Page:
New resources available for Young Onset Parkinson’s developed by Mike Ravenek, PhD, through a Parkinson Canada research grant.
Characteristics of Young Onset
Apart from the physical challenges of the disease, people with young onset Parkinson’s face unique issues related to family, career, finances and living long-term with a potentially disabling condition. Talking with other people the same age, with the same condition, can be very helpful.
Currently, there are no medications that can slow the progression of Parkinson’s.
It’s important to remember that there are many medications in the Parkinson’s toolbox and more coming every year. A person with Parkinson’s can expect the medications to keep them functioning well for a very long time.
It is estimated that 25-35% of people diagnosed with Parkinson’s are still in the workforce. Some continue full or part-time work for many years. While the diagnosis of Parkinson’s doesn’t necessarily call for early retirement, it does require that you look at how you can best do your job and minimize work-related stress.
In looking at how you do your job, consider the following:
Here are some things to consider:
A diagnosis of Parkinson’s disease affects other family members as well as the person with the disease—spouse, children, teenagers and older parents, will all have issues to deal with. The spouse, now designated as a care partner may be wearing multiple hats as co-breadwinner and parent. Patience, understanding, stamina and creativity will be required from everyone.
The care partner of a young or middle-aged person with Parkinson’s faces particular challenges. It is important for couples to keep an open dialogue about the feelings and experiences of living with a person with Parkinson’s. Eventually the care partner may need to assume some of the tasks and roles in the family that the person with Parkinson’s had previously managed. This should be an on-going negotiation and requires constant dialogue around when to hold back help and when to offer assistance.
Couples who manage best in the face of a chronic illness begin talking together from day one about how the disease is affecting daily operations in the family and what can be done to make things easier. Care partners who manage best are those who learn early to be flexible, state their own changing needs clearly and protect regular blocks of private time to meet those needs over the years. This is not selfish; it is crucial to the well-being of the person with Parkinson’s and the family that the primary caregiver does whatever it takes to maintain his or her own physical mental and emotional health.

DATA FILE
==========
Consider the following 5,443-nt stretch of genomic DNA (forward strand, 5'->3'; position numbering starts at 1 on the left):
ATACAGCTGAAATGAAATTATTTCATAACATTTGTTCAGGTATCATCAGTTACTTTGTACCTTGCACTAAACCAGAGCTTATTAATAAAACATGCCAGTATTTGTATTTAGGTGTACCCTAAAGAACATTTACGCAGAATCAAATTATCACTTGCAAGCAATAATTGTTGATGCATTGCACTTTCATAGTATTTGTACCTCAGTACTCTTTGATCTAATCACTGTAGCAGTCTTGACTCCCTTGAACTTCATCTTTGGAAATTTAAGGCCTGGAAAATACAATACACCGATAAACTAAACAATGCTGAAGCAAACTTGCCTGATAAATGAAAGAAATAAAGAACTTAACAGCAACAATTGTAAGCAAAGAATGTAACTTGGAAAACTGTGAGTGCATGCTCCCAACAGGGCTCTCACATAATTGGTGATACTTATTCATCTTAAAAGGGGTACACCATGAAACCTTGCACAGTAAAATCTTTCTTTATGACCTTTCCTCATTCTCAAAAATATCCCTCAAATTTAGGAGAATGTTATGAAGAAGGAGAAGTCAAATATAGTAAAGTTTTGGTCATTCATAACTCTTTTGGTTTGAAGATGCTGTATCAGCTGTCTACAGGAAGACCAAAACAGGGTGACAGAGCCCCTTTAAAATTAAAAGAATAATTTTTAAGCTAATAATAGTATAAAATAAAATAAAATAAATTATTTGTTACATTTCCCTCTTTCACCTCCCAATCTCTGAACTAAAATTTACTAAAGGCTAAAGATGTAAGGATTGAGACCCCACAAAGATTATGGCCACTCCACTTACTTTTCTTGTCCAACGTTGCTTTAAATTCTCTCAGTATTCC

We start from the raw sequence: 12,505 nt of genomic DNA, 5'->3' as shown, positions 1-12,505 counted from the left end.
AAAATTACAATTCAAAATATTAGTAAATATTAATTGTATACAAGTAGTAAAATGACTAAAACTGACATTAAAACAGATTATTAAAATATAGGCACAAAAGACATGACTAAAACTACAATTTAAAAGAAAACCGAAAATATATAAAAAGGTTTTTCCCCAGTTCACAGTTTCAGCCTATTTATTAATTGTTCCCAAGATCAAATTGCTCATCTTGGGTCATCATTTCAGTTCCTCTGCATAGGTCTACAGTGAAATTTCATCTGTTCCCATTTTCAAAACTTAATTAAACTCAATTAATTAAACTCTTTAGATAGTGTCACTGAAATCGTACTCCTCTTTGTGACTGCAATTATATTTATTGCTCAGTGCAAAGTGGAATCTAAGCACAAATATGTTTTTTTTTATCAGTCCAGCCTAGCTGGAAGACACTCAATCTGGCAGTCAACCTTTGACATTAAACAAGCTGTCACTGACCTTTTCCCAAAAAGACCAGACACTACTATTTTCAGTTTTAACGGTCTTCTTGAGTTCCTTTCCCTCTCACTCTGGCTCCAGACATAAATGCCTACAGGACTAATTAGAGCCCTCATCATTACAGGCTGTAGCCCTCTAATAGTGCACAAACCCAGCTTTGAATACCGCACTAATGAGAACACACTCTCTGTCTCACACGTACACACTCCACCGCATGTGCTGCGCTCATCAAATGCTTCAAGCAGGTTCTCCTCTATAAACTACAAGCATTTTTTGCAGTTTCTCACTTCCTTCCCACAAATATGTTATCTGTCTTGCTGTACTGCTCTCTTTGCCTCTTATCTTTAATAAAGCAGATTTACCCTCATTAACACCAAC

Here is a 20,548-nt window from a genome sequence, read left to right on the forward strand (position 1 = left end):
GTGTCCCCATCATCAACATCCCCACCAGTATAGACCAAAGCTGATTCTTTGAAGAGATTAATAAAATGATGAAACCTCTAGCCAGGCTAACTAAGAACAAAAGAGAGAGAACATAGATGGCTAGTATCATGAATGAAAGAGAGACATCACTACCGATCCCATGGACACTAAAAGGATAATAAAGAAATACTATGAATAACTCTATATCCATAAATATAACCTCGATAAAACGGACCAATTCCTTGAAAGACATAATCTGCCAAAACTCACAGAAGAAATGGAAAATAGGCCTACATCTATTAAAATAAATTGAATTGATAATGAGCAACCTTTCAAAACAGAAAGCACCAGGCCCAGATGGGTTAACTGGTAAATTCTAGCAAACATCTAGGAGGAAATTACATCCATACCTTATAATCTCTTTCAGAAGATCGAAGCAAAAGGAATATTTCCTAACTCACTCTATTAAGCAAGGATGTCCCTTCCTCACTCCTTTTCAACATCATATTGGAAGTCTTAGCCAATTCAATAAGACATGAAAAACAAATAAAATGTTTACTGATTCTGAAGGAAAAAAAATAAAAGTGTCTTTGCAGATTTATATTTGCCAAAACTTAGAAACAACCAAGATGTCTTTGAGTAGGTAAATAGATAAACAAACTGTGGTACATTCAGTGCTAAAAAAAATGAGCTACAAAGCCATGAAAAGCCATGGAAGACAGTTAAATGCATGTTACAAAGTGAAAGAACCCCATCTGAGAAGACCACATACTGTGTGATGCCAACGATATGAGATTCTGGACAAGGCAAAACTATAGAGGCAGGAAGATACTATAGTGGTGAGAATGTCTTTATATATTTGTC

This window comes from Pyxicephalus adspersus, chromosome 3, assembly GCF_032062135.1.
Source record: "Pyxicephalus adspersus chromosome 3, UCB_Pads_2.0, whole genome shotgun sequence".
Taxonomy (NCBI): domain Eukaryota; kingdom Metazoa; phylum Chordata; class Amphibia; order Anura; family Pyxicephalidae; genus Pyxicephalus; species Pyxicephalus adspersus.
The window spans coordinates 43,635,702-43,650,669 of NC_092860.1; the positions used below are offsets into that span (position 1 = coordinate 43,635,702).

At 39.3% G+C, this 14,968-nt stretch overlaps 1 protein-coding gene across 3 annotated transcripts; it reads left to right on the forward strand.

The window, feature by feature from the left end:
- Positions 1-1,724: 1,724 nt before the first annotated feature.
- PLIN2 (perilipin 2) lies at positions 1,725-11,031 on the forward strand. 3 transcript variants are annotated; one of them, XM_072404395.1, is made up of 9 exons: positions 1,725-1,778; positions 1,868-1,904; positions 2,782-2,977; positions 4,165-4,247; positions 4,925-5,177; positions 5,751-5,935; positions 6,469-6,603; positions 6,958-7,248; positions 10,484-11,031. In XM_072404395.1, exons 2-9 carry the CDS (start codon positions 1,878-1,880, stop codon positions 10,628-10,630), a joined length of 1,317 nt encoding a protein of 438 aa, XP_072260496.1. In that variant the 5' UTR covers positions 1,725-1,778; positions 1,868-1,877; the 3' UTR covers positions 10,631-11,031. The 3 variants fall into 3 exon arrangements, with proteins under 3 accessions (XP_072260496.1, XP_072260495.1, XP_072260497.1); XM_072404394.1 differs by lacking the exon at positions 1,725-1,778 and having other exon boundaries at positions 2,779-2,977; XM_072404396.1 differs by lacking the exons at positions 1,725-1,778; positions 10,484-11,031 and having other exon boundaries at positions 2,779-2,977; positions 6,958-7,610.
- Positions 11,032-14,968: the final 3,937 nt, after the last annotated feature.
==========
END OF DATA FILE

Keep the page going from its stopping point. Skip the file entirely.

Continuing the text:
Children and teenagers
Young families have to deal with the unique issues of communicating the diagnosis and sharing the daily ups and downs of living with Parkinson’s with young children and teenagers.
Children will absorb the reality of Parkinson’s in the family by osmosis and by processing what they are told directly. Kids seem to intuitively sense a parent’s frustration with tremors or difficulty walking and are capable of both empathy and sympathetic offers of help. Attempting to hide a diagnosis from children may not be the best decision. They know instinctively when something is not quite right in a family. It is better to direct energy used to keep the secret into coping with the demands of maintaining a marriage, making a living and raising a family.
Young children may need reassurance that their mommy or daddy is going to be okay. They may need to hear that both parents will be there for them, that Parkinson’s is not a fatal disease like some cancers, and that it is not contagious like chicken pox. Matter of fact answers to specific questions on a need-to-know basis can help children cope with a parent who has special needs.
What about teenagers? Parents who don’t have Parkinson’s disease can grossly embarrass them! It is important to maintain your role as parent, model or mentor and avoid confiding in your teenage child. Older teens may need reassurance that their lives will go on as planned and that mom or dad does not expect them to be a surrogate caregiver. On the other hand, a mature teenager can get great satisfaction from helping with chores or chauffeuring tasks that may have once been the responsibility of the parent with Parkinson’s. Sometimes adolescents can benefit from professional counselling to help ease the struggle of having a parent who has physical challenges.
Older parents are often shocked to learn that their middle-aged (or younger) child is diagnosed with a disease that is usually associated with the elderly. Their concern may build if this is someone on whom they’re also dependent for emotional or financial support.
Source: Parkinson Canada, A Manual for People Living with Parkinson’s Disease, Section 16.